Duke of York's HQ, Kings Road, London
A short walk from Sloane Square tube station, this vibrant contemporary gallery occupies 70,000 square feet, so has room for a very good café and restaurant, with attractive outside seating. The gallery is known for being a springboard for formerly unknown artists. There are guided daily talks of the current exhibition and regular art workshops for children. If you find contemporary art a complete mystery, then Ben Street, from the National Gallery, could hold the answer. He runs a ‘Beginner’s Guide to Contemporary Art’ course at the Saatchi on consecutive Saturdays. Admission is free and the gallery is open every day. Disabled access.
80/82 Whitechapel High Street, London
A few minutes’ walk from Algate East tube station, the Whitechapel Art Gallery was established in 1901. A not-for-profit educational organization, it has pioneered cutting edge art since its inception. In 1939, Picasso’s Guernica, now in the Sofia, Madrid was displayed here on its only visit to the UK; similarly, in 1982, an unknown Frida Kahlo exhibited here. 1971 saw David Hockney’s first show. Again, in 1992, the nation was introduced to Lucien Freud. As well as a café, there is a well-regarded dining room run under the auspices of Angela Hartnett. Free admission and good disabled access. Closed Monday.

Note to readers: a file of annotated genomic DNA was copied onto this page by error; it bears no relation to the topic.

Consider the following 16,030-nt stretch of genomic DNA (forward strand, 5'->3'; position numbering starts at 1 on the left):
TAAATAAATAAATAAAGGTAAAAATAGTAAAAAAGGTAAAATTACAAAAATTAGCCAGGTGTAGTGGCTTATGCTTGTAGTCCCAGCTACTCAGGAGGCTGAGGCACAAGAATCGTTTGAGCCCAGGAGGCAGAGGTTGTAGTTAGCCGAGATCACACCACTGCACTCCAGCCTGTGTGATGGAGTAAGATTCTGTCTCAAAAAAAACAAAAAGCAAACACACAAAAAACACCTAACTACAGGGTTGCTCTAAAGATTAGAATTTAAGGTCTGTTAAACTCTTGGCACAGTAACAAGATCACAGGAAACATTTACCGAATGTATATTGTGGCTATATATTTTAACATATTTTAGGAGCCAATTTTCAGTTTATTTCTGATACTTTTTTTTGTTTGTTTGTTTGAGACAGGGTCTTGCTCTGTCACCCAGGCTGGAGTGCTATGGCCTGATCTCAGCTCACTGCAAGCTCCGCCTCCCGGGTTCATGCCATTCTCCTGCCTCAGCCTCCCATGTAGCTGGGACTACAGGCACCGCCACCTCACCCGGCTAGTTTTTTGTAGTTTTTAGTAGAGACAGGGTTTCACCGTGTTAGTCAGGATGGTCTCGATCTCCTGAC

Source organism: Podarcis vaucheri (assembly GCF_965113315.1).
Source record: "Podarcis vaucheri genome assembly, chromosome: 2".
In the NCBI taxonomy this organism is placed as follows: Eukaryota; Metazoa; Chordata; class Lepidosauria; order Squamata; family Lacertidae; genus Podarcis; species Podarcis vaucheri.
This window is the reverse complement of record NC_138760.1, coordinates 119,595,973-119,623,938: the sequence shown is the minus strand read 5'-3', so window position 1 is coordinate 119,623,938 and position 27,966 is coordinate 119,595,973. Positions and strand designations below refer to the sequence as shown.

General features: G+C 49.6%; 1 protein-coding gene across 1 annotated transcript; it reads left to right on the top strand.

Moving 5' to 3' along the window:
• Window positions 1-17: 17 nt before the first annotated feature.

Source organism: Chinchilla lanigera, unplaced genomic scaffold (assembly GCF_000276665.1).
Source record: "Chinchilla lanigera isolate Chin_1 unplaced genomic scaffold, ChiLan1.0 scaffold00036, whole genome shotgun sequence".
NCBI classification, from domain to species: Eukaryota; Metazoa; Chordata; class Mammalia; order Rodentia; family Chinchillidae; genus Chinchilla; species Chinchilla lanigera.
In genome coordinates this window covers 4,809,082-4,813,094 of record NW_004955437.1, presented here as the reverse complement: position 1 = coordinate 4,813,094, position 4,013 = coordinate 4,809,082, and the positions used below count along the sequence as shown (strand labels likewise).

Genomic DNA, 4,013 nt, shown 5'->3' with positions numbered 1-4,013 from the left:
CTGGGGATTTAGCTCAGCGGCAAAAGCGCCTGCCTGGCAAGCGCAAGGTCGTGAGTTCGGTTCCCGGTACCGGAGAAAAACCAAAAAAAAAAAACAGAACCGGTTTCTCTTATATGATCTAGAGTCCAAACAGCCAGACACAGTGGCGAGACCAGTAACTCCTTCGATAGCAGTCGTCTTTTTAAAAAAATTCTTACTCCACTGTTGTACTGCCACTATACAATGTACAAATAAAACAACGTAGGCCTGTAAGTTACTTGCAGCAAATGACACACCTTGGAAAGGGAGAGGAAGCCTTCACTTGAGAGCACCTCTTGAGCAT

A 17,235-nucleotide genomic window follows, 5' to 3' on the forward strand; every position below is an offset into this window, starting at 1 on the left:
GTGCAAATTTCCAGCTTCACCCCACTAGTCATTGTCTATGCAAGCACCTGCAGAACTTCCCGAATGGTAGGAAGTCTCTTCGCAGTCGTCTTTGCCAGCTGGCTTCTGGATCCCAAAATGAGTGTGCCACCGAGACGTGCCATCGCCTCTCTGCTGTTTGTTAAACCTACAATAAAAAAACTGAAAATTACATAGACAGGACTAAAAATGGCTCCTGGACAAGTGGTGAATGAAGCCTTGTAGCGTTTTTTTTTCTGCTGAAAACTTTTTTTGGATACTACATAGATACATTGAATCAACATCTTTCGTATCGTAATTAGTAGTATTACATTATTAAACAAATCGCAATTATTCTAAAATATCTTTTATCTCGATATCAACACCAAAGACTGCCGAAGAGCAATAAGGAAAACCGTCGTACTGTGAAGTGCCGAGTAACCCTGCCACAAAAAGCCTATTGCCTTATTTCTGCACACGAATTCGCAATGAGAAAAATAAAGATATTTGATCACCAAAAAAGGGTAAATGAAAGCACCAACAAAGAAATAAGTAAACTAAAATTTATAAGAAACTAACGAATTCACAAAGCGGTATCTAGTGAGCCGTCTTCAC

Somerset House, Strand, London
Situated near the Embankment tube station, the gallery is located in Somerset House, a marvellous 18th century building, that used to have its feet lapped by the River Thames before the Victorian Embankment was built. The gallery underwent substantial refurbishment in 2011 and is now able to show its particularly outstanding collection of Impressionist and Post-impressionist works to better effect. The collection of the ‘French Fauves’ (or wild Beasts) – Matisse, Derain and Dufy - is the most important in Britain. The contemporary café has indoor and outdoor seating. There is good disabled access with a lift. Open daily. Small charge. Free admission on Mondays until 2pm(except public holidays.)
9a St Thomas Street, Southwark, London
Situated up some stairs in the herb garret of a former church, opposite Guy’s Hospital, the museum is a short walk from London Bridge tube station. It’s the oldest theatre in the United Kingdom. St Thomas’s Hospital had been on the site since before the 13th century. Herbs were used to make medicines here before it was used as a theatre. Not for the squeamish, until 1847, operations here were performed without anaesthetic. Surgeons were known for their speed; an amputation needed to be quick. There is a large fanlight but no heating or ventilation. Limited disabled access. Open every day, modest admission charge.